Whether ARPA-ED succeeds or fails will ultimately depend not on its skill at ed-tech wizardry, but on its ability to combine these visions into a unified whole. It’s a daunting challenge, especially because more people still need to be invited to the table. Parents need to be given a voice. So do kids, so do teachers on the ground, so do the 21st century industries that will be hiring after graduation. Effective innovation, especially in systems as complex as education, is less about great edtech and more about the conditions that allow it to be developed – overall it is about the ability to construct multistakeholder innovation systems.
Making Innovation Systems Work
Collective Invention’s ethnographer, Fiona Hovenden, has been working with the Stupski Foundation to study how these innovation systems are being constructed in schools and communities across the country. In every case successful innovation networks start by generating a shared vision of the future, often distilled as profiles of the future graduates that the community wants its schools to foster. These profiles can trigger a phase change: they get people to stop worrying about what everyone else will accept and start pushing for what everyone else aspires to.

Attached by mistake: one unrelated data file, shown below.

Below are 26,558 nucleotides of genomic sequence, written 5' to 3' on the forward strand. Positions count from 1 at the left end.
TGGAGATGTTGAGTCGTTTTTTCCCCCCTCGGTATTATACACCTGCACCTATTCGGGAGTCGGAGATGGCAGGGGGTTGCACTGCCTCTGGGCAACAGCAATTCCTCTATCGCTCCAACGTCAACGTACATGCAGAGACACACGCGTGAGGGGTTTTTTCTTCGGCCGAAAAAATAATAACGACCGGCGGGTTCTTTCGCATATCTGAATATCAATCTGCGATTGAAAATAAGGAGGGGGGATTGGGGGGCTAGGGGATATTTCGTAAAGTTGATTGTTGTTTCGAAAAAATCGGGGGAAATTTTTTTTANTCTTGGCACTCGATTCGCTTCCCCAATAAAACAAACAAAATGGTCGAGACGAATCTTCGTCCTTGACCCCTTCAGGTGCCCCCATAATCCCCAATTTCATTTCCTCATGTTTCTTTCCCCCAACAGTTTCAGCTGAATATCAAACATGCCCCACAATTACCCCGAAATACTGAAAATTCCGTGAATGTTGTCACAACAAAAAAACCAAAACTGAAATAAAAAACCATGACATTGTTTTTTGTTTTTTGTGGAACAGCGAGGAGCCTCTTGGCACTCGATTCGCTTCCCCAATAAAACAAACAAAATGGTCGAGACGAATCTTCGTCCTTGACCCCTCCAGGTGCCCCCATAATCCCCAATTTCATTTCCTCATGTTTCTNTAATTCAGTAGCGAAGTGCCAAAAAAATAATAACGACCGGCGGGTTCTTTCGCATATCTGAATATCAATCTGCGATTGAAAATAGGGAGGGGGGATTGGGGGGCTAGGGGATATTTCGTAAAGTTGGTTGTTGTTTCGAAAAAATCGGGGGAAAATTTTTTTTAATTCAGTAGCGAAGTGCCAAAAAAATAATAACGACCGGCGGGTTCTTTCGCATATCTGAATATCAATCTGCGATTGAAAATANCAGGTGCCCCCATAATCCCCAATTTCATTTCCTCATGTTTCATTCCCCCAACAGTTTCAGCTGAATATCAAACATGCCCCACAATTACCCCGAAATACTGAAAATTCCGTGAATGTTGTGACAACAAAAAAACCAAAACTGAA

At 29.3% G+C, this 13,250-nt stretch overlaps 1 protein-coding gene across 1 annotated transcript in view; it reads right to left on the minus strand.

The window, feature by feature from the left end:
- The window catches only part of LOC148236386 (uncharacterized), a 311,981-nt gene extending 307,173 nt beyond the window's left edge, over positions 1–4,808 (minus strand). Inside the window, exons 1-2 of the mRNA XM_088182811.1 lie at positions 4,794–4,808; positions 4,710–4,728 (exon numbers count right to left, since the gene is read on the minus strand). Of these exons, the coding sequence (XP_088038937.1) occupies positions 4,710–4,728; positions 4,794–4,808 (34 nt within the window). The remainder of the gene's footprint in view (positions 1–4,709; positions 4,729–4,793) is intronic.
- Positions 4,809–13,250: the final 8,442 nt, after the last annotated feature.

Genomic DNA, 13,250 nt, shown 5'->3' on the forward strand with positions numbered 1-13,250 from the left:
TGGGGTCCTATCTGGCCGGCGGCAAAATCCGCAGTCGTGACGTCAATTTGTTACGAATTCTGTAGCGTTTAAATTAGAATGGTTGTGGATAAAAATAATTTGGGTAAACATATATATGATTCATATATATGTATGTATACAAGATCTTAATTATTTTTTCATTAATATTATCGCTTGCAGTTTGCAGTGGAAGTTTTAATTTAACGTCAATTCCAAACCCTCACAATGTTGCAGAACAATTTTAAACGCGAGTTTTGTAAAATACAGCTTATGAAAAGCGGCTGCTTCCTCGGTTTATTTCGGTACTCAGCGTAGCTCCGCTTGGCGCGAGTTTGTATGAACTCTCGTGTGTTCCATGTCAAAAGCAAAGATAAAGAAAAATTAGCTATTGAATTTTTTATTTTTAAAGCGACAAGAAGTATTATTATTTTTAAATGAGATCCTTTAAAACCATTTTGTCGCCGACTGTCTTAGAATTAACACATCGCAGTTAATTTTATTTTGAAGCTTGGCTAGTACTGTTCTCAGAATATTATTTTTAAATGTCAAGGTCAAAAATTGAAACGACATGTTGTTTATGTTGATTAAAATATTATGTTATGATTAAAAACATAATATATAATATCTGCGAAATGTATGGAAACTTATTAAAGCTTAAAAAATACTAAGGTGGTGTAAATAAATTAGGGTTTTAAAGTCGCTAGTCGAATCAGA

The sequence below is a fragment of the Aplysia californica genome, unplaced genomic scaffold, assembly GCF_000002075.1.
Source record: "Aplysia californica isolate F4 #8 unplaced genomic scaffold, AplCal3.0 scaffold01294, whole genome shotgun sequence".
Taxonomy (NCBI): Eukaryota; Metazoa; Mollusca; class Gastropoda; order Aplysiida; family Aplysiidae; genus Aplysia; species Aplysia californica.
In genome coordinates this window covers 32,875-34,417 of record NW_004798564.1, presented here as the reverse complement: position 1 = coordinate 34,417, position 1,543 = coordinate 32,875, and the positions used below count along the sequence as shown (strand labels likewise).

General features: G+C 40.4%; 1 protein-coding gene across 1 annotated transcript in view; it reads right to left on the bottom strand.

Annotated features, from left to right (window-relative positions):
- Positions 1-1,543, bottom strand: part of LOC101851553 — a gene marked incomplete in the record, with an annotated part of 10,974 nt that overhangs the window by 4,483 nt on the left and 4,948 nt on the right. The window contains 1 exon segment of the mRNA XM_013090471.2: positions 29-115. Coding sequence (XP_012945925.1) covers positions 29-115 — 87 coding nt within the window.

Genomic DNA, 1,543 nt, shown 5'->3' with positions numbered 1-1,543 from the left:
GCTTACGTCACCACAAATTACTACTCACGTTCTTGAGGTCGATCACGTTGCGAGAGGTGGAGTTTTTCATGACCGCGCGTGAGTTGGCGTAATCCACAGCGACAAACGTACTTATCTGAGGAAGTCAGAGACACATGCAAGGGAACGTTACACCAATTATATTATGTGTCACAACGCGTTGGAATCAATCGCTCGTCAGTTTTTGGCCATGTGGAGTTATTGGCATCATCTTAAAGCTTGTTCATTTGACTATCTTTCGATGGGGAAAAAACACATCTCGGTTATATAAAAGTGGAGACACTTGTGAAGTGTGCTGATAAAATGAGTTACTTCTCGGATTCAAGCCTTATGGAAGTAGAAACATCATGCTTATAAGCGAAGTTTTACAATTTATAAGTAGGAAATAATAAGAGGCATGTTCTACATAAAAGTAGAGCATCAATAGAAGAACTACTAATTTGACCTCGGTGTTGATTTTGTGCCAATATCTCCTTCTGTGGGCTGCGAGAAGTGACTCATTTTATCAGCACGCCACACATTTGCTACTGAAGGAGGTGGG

Once stakeholders have been aligned, a rich and complicated conversation needs to take place. Teachers, superintendents, and entrepreneurs all need to become adroit in the use of innovation techniques that they can take back to their workplaces and classrooms. Ideas need to be visualized, prototypes need to be played with, and new relationships need to form between people and between ideas. Much of this process can and should happen online, but the most powerful components also require a physical meeting place with crowded whiteboards and a busy front door.